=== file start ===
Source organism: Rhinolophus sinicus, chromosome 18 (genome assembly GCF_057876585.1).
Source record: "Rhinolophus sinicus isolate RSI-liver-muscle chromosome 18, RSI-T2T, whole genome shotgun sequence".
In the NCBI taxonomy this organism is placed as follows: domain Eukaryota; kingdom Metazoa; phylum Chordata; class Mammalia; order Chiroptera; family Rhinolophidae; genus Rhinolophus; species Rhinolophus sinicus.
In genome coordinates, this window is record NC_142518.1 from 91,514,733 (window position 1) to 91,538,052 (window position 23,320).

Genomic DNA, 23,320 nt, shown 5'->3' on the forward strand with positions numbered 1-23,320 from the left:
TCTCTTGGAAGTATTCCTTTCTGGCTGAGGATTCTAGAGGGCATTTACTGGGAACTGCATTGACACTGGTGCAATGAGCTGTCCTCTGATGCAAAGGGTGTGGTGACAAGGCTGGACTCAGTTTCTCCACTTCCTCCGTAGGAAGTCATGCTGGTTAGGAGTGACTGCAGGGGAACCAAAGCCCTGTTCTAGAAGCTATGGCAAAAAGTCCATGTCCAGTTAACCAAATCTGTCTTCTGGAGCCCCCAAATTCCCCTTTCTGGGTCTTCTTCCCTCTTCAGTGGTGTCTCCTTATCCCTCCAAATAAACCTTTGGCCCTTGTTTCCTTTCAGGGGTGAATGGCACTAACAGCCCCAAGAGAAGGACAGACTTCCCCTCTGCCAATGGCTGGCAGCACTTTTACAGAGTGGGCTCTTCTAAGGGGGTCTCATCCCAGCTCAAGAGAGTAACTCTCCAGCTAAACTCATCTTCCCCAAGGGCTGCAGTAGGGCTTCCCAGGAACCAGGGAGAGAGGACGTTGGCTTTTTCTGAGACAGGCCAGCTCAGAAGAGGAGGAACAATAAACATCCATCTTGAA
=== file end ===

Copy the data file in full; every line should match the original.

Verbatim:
Source organism: Rhinolophus sinicus, chromosome 18 (genome assembly GCF_057876585.1).
Source record: "Rhinolophus sinicus isolate RSI-liver-muscle chromosome 18, RSI-T2T, whole genome shotgun sequence".
In the NCBI taxonomy this organism is placed as follows: domain Eukaryota; kingdom Metazoa; phylum Chordata; class Mammalia; order Chiroptera; family Rhinolophidae; genus Rhinolophus; species Rhinolophus sinicus.
In genome coordinates, this window is record NC_142518.1 from 91,514,733 (window position 1) to 91,538,052 (window position 23,320).

Genomic DNA, 23,320 nt, shown 5'->3' on the forward strand with positions numbered 1-23,320 from the left:
TCTCTTGGAAGTATTCCTTTCTGGCTGAGGATTCTAGAGGGCATTTACTGGGAACTGCATTGACACTGGTGCAATGAGCTGTCCTCTGATGCAAAGGGTGTGGTGACAAGGCTGGACTCAGTTTCTCCACTTCCTCCGTAGGAAGTCATGCTGGTTAGGAGTGACTGCAGGGGAACCAAAGCCCTGTTCTAGAAGCTATGGCAAAAAGTCCATGTCCAGTTAACCAAATCTGTCTTCTGGAGCCCCCAAATTCCCCTTTCTGGGTCTTCTTCCCTCTTCAGTGGTGTCTCCTTATCCCTCCAAATAAACCTTTGGCCCTTGTTTCCTTTCAGGGGTGAATGGCACTAACAGCCCCAAGAGAAGGACAGACTTCCCCTCTGCCAATGGCTGGCAGCACTTTTACAGAGTGGGCTCTTCTAAGGGGGTCTCATCCCAGCTCAAGAGAGTAACTCTCCAGCTAAACTCATCTTCCCCAAGGGCTGCAGTAGGGCTTCCCAGGAACCAGGGAGAGAGGACGTTGGCTTTTTCTGAGACAGGCCAGCTCAGAAGAGGAGGAACAATAAACATCCATCTTGAA